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With a price tag of nearly $2.5 billion, the much-maligned Cape Wind Project in Nantucket Sound should start producing clean energy by 2015. While groups such as Greenpeace, the Union of Concerned Scientists, the American Council on Renewable Energy, and the Natural Resources Defense Council have all voiced their support for the project, noted environmentalist Robert F. Kennedy Jr. along with the Alliance to Protect Nantucket Sound have been steadfast in their opposition. Continuing to rally the troops for this battle may prove difficult, as new studies from analysts are now saying that the project could significantly reduce electricity rates for residents of New England.

Because power plants that market power to New England’s grid operator must include fuel costs into electricity bids, Cape Wind will be able to sell 454 megawatts of power with almost zero production costs as their fuel – wind – is free. On a yearly basis, this reduced cost could result in savings of over $280 million on wholesale electricity rates for municipal utilities and at least $25 million for end-use customers buying power for their homes.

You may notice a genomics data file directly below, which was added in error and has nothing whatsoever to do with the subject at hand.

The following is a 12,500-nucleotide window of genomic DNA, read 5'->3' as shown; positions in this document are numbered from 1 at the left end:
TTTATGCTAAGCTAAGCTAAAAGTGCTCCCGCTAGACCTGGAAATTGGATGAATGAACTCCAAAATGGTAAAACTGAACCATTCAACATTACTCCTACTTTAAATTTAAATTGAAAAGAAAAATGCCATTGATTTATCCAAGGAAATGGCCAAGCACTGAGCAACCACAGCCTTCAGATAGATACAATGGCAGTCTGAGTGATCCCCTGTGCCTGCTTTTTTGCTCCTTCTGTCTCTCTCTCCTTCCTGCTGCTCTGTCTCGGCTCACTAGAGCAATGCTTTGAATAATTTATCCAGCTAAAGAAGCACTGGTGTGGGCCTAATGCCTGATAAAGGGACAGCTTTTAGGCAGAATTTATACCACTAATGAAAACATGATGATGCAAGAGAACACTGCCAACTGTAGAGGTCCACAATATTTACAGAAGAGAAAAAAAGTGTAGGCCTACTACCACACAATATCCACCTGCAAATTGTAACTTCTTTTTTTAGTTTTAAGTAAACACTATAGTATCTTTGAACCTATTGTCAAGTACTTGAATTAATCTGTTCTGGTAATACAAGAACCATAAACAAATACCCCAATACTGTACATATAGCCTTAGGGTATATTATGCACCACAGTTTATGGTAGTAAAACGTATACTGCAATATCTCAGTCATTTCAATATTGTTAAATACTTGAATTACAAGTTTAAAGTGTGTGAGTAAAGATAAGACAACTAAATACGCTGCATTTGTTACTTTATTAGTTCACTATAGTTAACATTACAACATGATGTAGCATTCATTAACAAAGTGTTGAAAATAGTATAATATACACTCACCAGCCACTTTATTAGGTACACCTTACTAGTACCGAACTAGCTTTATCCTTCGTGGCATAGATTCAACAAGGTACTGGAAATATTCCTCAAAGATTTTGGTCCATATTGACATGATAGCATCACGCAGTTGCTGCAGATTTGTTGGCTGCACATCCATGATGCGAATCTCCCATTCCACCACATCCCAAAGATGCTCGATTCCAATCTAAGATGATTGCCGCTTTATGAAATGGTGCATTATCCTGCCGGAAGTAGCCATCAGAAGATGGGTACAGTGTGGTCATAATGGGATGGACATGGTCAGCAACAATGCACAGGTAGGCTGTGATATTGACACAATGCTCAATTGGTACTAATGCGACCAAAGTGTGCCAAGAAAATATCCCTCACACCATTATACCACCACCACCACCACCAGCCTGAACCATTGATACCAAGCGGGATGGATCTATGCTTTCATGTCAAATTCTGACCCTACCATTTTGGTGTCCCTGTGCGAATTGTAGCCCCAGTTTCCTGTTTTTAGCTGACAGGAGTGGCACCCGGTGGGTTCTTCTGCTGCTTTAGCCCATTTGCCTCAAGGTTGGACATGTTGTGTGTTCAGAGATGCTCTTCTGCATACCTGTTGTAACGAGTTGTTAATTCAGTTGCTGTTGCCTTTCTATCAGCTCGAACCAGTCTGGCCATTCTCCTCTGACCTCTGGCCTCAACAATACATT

Supported by around 80 percent of Massachusetts residents, the Cape Wind Project will be 5 1/2 miles off the coast of Cape Cod and will be the first wind energy project in U.S. waters. Most opposition to the project boils down to NIMBY (Not In My Back Yard) concerns, with most complainants considering wind turbines to be an eyesore. With the project expected to provide several hundred jobs, reduce greenhouse gasses, and provide clean local energy all while saving electricity consumers money on their utility bills, it looks as though the Cape Wind Project will come out a winner for residents, environmentalists, and energy operators alike.